The Highways Agency today announced that they were following TfL's example in their future road-planning. "What we realised" a Highways Agency spokesperson revealed "was that we were wasting a huge amount of time and effort when planning roads.
Undertaking a study into TfL's approach to cycling infrastructure
in London has revolutionised our method of road-planning". "Usually when planning new roads we make sure that they all connect together and have smooth surfaces, but this does take a bit of time and planning. Taking the same approach as TfL we can avoid all that messy business and just get on with the important task of holding press conferences telling people we've done something rather than actually doing it in the first place".
The engineer revealed the 6-step approach to road-planning.
Roads don't actually have to meet up
It's not massively important to have any kind of appropriate road-surface
Stuff doesn't have to be cleared out of the way before actually building a road
Stuff can be put in the middle of the road after the roads are built
Drivers should be appreciative that we're doing anything for them anyway!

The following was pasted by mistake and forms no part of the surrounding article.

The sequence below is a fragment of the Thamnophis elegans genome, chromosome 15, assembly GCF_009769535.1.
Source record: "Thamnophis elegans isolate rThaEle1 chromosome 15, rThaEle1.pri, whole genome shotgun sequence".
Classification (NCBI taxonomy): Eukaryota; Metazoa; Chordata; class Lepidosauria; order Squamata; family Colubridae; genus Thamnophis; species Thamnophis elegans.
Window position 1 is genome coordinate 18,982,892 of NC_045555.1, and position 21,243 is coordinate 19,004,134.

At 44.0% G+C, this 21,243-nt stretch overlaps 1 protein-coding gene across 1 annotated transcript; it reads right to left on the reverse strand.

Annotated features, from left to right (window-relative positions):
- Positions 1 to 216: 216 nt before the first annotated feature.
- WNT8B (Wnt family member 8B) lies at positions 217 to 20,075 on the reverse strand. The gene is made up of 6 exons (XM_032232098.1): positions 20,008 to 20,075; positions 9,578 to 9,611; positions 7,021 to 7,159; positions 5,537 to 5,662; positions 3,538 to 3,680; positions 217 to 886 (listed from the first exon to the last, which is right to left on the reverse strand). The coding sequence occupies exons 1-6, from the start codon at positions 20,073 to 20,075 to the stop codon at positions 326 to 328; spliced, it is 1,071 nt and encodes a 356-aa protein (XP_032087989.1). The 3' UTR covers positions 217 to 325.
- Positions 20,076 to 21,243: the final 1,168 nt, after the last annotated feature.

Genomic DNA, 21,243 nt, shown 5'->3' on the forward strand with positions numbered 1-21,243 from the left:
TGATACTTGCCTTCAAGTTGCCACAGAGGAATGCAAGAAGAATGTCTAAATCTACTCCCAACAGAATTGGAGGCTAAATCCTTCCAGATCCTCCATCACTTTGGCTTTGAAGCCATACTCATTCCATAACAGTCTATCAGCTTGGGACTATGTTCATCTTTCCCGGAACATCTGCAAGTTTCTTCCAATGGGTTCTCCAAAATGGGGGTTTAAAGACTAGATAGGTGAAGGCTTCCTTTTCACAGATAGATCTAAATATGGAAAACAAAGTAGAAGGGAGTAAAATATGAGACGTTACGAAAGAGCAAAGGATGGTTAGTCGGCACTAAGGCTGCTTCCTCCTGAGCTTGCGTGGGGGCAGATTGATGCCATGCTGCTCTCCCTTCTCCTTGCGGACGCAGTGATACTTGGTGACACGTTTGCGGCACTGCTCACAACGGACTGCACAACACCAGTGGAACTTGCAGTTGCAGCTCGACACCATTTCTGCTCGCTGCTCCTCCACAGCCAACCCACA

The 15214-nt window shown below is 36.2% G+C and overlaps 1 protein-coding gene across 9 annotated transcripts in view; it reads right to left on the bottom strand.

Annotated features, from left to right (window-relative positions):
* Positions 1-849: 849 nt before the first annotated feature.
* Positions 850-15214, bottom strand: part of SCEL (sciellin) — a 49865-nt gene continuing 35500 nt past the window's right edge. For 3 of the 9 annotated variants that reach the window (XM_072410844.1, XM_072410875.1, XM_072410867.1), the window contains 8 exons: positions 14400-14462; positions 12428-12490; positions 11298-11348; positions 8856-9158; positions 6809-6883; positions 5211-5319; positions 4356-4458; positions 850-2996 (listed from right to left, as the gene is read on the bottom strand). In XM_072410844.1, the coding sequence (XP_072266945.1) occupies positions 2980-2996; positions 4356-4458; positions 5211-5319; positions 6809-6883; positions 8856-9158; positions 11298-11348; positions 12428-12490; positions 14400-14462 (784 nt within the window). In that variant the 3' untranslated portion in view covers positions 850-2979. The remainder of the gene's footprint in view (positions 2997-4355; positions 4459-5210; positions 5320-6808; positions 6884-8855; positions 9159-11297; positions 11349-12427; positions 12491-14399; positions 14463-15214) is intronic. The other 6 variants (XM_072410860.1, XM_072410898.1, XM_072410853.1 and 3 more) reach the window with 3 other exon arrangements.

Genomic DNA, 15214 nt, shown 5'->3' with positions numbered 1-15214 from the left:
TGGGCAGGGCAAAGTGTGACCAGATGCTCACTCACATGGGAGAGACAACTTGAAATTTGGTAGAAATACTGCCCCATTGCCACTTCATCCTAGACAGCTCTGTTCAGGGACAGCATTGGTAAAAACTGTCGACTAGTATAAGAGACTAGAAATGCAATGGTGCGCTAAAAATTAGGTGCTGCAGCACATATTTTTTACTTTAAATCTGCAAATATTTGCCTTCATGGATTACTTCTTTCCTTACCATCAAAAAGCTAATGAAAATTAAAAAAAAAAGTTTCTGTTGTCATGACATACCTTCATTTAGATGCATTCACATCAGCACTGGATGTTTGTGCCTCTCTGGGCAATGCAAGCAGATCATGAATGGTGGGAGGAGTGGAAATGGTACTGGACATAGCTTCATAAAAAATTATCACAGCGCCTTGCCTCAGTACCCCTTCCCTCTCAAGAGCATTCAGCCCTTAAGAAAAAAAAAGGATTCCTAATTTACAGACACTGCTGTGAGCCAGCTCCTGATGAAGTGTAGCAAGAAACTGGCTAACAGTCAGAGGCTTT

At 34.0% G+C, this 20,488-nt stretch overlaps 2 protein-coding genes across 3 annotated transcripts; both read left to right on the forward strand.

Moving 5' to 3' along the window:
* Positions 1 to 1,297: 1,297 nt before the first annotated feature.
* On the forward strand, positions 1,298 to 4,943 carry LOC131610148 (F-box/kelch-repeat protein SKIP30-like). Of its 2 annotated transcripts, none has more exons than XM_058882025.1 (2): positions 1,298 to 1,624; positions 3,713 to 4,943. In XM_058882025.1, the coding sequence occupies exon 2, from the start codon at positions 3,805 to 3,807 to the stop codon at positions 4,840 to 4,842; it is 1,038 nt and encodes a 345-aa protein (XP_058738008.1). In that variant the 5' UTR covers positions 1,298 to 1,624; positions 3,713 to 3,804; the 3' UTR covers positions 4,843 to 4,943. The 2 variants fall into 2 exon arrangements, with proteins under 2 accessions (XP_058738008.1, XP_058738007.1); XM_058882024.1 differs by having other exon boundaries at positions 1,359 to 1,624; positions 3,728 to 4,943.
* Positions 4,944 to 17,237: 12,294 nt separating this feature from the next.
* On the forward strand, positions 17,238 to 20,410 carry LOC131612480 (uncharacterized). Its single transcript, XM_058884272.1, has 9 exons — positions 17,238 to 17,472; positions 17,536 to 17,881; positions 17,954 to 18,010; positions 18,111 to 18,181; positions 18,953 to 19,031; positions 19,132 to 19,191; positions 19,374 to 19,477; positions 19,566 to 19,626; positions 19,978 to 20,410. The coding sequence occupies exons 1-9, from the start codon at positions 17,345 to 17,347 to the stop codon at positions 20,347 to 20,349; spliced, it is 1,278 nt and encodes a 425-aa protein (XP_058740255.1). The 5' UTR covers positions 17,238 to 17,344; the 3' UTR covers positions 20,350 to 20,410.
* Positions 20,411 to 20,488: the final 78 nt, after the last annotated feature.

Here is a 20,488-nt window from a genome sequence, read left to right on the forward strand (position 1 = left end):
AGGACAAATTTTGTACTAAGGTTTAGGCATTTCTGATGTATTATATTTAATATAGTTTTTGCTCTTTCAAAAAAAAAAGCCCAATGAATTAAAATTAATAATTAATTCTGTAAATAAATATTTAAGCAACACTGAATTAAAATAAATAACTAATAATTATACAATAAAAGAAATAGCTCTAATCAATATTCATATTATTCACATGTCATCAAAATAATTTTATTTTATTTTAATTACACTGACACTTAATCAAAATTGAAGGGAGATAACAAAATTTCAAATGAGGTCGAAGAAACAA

Signposts are for losers
Unveiling plans for the new B45678 from 'somewhere just outside of Basingstoke' to 'a bit further over, near-ish a Little Chef' planners explained how the infrastructure would work.
"Well, the vehicles would have to get to the start of the road in the first place, which is in the middle of a field just outside the centre of a town. They'd then progress down a short stretch of dual-carriageway until it mysteriously turns into a single-carriage way then back into a dual-carriageway…sort of. The drivers would then need to get out and push the vehicle onto the grass verge to avoid two pylons in the middle of the lane before continuing their journey."
"It's enabled us to entirely do away with compulsory purchasing buildings now too as the road then simply winds around some old air-raid shelters and a pond with a shopping trolley thrown in it." An engineer added; "Yeah, that's well spooky, isn't it! How did somebody get a Sainsbury's shopping trolley all the way out there?".
Plans continued with the final part of the new infrastructure; "The vehicles will then continue down the single-and-a-bit-more-carriageway until they all appear in an old, abandoned open-cast mine where all the road-markings would mysteriously vanish". At this point an engineer added; "Then they all have to fend for themselves really, we've provided the road, it's up to drivers to use it properly!.
TfL are said to have responded; "Nice one, it takes the pressure of us, for deffo!".http://wheelspedalsperson.posterous.com/100357466